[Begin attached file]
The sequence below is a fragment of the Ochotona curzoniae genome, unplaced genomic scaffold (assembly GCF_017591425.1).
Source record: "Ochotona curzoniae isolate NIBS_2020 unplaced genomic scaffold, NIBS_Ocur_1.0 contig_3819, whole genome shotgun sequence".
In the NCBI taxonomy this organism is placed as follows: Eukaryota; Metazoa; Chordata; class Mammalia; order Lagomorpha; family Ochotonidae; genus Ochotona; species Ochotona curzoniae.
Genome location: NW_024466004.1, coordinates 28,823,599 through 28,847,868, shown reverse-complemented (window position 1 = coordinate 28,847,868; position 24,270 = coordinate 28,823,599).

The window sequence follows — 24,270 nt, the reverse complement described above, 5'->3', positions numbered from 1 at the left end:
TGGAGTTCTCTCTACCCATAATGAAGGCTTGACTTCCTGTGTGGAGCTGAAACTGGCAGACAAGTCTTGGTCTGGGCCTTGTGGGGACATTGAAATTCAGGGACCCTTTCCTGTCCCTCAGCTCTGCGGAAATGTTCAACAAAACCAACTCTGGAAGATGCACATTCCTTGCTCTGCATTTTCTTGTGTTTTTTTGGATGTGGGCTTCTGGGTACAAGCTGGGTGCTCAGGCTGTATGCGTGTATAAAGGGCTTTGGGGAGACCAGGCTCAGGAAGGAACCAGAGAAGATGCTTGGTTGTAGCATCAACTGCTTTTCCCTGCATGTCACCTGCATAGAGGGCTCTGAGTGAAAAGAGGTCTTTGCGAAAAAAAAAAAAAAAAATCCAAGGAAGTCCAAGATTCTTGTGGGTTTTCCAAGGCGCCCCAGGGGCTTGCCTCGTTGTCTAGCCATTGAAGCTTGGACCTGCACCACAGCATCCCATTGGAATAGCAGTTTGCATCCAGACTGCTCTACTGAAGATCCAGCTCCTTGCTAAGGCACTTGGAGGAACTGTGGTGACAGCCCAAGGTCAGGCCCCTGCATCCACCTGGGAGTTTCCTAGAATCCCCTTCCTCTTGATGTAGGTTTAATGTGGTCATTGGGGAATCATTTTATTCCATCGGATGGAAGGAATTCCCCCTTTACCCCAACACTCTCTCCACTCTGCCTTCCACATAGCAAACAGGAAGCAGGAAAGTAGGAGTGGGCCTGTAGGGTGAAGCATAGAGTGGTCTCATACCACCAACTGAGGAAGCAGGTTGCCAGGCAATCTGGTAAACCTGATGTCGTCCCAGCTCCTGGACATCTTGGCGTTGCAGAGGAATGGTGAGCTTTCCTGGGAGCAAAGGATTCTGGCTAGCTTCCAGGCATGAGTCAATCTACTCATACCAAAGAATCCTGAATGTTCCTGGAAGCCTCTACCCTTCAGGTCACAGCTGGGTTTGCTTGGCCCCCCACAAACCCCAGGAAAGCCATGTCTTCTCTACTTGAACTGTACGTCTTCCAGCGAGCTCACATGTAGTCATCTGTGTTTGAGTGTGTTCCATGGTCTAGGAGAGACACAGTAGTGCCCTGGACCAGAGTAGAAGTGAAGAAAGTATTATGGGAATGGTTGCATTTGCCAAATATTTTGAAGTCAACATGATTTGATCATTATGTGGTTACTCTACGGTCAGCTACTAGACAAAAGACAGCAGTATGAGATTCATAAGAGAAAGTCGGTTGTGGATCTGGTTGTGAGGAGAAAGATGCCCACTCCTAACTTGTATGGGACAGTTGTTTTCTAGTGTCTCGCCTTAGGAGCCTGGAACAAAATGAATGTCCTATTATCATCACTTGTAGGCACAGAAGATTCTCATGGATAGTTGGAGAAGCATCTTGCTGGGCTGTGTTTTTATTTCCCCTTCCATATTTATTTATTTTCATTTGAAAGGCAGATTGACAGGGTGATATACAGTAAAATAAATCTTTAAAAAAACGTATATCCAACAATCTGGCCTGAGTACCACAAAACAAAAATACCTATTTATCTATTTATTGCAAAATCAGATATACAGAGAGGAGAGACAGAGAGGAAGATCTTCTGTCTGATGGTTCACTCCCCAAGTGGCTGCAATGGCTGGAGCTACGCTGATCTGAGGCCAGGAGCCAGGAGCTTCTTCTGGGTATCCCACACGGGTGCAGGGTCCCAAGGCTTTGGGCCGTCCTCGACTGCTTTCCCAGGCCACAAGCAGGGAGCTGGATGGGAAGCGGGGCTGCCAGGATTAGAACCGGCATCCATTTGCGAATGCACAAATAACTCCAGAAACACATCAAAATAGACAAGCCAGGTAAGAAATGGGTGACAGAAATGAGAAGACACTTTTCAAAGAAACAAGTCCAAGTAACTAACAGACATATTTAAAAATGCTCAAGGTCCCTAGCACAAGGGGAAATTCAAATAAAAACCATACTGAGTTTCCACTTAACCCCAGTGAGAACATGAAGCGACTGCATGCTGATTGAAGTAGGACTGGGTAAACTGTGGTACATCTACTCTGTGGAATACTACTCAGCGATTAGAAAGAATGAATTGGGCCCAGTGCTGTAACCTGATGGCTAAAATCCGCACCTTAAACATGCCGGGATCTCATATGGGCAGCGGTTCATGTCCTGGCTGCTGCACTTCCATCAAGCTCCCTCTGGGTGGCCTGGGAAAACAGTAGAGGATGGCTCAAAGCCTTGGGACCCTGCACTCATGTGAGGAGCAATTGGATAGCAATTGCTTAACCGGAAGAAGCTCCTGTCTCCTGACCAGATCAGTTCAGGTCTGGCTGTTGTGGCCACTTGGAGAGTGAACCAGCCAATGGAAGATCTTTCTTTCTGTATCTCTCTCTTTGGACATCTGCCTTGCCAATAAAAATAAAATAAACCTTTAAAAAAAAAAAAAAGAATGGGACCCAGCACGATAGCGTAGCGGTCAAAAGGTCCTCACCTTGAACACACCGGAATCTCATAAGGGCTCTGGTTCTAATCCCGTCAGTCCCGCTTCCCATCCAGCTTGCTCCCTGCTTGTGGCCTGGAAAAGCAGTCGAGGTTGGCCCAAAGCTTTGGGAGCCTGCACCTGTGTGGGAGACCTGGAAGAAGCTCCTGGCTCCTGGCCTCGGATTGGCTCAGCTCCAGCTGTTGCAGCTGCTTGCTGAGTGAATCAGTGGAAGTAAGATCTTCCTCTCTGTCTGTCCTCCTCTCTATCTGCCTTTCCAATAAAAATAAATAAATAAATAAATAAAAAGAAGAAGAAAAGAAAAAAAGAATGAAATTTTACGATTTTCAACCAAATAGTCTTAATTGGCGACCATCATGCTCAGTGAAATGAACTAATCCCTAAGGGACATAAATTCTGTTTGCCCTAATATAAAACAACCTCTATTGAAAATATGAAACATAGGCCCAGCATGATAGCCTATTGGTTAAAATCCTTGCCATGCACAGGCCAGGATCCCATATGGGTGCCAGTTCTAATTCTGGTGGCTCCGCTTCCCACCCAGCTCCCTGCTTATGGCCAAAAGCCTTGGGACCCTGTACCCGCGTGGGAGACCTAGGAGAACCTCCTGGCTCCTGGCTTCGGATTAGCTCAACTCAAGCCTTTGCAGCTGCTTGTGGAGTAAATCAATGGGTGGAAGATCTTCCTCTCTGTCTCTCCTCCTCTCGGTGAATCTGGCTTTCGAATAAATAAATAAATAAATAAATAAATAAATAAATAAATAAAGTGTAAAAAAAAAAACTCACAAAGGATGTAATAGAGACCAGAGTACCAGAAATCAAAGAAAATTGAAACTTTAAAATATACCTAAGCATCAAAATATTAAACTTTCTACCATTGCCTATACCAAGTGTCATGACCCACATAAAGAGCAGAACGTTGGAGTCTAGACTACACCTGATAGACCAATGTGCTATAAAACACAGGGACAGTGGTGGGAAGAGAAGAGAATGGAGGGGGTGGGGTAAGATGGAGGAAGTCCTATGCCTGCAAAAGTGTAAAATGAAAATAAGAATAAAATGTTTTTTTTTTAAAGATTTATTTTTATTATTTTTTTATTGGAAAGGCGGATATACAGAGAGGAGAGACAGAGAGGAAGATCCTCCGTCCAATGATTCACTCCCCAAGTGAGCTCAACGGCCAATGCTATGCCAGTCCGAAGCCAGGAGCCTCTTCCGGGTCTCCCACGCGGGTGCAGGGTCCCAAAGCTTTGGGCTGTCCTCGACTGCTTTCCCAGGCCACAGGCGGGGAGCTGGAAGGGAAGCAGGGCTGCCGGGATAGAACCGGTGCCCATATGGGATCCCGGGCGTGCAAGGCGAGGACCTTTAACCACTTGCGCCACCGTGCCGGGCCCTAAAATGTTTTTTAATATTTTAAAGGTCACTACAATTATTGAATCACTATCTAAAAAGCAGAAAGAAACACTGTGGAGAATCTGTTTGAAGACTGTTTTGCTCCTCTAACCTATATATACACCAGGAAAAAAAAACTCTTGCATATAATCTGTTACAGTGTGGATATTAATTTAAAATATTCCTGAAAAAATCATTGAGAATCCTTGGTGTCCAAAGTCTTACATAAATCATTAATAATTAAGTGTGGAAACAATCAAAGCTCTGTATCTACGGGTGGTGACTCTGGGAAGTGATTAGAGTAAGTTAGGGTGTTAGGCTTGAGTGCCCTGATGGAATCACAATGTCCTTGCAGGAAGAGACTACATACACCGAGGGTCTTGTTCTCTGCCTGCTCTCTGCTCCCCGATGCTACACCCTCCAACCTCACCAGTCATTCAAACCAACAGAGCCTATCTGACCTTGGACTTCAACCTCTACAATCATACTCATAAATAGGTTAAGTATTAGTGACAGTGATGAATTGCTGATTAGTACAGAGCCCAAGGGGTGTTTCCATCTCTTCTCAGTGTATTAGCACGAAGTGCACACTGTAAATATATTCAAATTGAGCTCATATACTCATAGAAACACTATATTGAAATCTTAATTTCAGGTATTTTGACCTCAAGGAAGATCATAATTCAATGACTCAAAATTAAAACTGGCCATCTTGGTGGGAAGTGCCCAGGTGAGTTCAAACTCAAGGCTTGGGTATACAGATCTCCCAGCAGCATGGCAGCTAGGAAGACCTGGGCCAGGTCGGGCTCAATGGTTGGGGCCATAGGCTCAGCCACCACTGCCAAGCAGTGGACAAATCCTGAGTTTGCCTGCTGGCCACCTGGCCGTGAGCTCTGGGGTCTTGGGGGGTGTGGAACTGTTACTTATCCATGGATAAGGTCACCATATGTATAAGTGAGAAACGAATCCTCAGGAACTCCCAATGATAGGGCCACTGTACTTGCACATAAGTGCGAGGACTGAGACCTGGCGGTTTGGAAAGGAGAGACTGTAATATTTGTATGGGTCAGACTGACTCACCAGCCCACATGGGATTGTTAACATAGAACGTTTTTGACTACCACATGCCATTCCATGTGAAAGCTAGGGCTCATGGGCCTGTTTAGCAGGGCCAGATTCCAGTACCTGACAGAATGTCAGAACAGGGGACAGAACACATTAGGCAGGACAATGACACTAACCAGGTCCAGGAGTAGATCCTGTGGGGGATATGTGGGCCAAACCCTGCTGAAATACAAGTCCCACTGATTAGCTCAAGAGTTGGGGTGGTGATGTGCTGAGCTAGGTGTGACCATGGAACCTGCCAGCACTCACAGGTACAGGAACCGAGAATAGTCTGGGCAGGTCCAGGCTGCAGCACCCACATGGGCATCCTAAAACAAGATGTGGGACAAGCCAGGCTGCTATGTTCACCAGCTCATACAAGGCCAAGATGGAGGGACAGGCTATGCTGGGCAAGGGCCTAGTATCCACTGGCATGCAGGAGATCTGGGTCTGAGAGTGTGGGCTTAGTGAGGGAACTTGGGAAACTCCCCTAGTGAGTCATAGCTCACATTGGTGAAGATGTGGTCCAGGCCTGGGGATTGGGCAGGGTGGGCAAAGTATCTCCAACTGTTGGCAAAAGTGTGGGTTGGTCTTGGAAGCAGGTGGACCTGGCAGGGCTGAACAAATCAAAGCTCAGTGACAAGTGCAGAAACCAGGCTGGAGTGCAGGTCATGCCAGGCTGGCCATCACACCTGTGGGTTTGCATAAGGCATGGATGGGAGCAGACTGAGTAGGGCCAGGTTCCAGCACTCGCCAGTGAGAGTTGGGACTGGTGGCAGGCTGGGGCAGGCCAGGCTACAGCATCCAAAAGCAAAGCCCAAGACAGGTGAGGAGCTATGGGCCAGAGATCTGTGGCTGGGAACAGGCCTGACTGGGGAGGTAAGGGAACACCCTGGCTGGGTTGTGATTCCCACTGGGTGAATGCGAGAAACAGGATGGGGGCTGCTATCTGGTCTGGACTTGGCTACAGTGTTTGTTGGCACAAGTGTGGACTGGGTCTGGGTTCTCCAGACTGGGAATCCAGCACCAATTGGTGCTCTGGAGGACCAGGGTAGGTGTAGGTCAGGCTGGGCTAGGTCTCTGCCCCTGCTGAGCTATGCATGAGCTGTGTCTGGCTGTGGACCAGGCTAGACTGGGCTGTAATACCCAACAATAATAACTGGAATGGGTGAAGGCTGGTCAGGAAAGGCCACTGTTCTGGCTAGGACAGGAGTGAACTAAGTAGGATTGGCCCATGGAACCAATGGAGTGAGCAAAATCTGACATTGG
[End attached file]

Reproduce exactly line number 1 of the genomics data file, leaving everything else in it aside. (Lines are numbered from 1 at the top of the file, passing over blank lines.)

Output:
The sequence below is a fragment of the Ochotona curzoniae genome, unplaced genomic scaffold (assembly GCF_017591425.1).